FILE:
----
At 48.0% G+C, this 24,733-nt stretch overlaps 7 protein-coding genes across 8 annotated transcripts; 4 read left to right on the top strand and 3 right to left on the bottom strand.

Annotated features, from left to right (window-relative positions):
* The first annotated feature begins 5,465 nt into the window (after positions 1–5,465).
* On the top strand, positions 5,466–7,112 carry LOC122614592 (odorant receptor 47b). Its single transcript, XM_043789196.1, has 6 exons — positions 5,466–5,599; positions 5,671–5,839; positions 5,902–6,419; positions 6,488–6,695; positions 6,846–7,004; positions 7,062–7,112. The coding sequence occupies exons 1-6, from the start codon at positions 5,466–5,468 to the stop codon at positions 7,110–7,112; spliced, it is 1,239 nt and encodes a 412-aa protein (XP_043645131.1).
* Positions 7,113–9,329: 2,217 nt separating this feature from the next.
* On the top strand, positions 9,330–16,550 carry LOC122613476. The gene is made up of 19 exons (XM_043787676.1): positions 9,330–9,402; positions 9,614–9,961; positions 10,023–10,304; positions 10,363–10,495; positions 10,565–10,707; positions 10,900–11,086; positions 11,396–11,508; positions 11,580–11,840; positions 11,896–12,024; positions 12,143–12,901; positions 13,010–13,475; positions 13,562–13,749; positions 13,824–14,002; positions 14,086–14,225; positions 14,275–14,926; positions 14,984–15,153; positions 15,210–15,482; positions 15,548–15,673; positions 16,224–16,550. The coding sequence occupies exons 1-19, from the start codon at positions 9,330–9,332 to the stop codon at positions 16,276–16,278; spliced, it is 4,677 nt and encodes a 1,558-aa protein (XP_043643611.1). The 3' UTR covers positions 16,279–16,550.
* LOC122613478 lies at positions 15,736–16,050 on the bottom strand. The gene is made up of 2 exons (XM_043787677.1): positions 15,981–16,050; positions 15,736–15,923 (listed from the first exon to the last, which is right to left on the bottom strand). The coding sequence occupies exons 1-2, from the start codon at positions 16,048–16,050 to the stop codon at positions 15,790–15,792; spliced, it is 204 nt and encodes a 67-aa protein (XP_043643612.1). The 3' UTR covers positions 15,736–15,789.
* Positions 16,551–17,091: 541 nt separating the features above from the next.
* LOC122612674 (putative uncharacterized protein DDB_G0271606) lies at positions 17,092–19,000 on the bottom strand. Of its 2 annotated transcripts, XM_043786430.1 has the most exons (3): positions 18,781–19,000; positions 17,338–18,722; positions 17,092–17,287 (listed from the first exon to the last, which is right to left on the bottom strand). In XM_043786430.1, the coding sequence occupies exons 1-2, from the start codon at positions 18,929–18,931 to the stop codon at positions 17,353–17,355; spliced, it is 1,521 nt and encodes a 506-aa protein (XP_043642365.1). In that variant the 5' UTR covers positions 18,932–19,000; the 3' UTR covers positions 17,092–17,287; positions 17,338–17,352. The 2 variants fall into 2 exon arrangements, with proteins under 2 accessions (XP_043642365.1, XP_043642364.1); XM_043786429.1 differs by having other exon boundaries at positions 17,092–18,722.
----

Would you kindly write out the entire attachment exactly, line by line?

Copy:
At 48.0% G+C, this 24,733-nt stretch overlaps 7 protein-coding genes across 8 annotated transcripts; 4 read left to right on the top strand and 3 right to left on the bottom strand.

Annotated features, from left to right (window-relative positions):
* The first annotated feature begins 5,465 nt into the window (after positions 1–5,465).
* On the top strand, positions 5,466–7,112 carry LOC122614592 (odorant receptor 47b). Its single transcript, XM_043789196.1, has 6 exons — positions 5,466–5,599; positions 5,671–5,839; positions 5,902–6,419; positions 6,488–6,695; positions 6,846–7,004; positions 7,062–7,112. The coding sequence occupies exons 1-6, from the start codon at positions 5,466–5,468 to the stop codon at positions 7,110–7,112; spliced, it is 1,239 nt and encodes a 412-aa protein (XP_043645131.1).
* Positions 7,113–9,329: 2,217 nt separating this feature from the next.
* On the top strand, positions 9,330–16,550 carry LOC122613476. The gene is made up of 19 exons (XM_043787676.1): positions 9,330–9,402; positions 9,614–9,961; positions 10,023–10,304; positions 10,363–10,495; positions 10,565–10,707; positions 10,900–11,086; positions 11,396–11,508; positions 11,580–11,840; positions 11,896–12,024; positions 12,143–12,901; positions 13,010–13,475; positions 13,562–13,749; positions 13,824–14,002; positions 14,086–14,225; positions 14,275–14,926; positions 14,984–15,153; positions 15,210–15,482; positions 15,548–15,673; positions 16,224–16,550. The coding sequence occupies exons 1-19, from the start codon at positions 9,330–9,332 to the stop codon at positions 16,276–16,278; spliced, it is 4,677 nt and encodes a 1,558-aa protein (XP_043643611.1). The 3' UTR covers positions 16,279–16,550.
* LOC122613478 lies at positions 15,736–16,050 on the bottom strand. The gene is made up of 2 exons (XM_043787677.1): positions 15,981–16,050; positions 15,736–15,923 (listed from the first exon to the last, which is right to left on the bottom strand). The coding sequence occupies exons 1-2, from the start codon at positions 16,048–16,050 to the stop codon at positions 15,790–15,792; spliced, it is 204 nt and encodes a 67-aa protein (XP_043643612.1). The 3' UTR covers positions 15,736–15,789.
* Positions 16,551–17,091: 541 nt separating the features above from the next.
* LOC122612674 (putative uncharacterized protein DDB_G0271606) lies at positions 17,092–19,000 on the bottom strand. Of its 2 annotated transcripts, XM_043786430.1 has the most exons (3): positions 18,781–19,000; positions 17,338–18,722; positions 17,092–17,287 (listed from the first exon to the last, which is right to left on the bottom strand). In XM_043786430.1, the coding sequence occupies exons 1-2, from the start codon at positions 18,929–18,931 to the stop codon at positions 17,353–17,355; spliced, it is 1,521 nt and encodes a 506-aa protein (XP_043642365.1). In that variant the 5' UTR covers positions 18,932–19,000; the 3' UTR covers positions 17,092–17,287; positions 17,338–17,352. The 2 variants fall into 2 exon arrangements, with proteins under 2 accessions (XP_043642365.1, XP_043642364.1); XM_043786429.1 differs by having other exon boundaries at positions 17,092–18,722.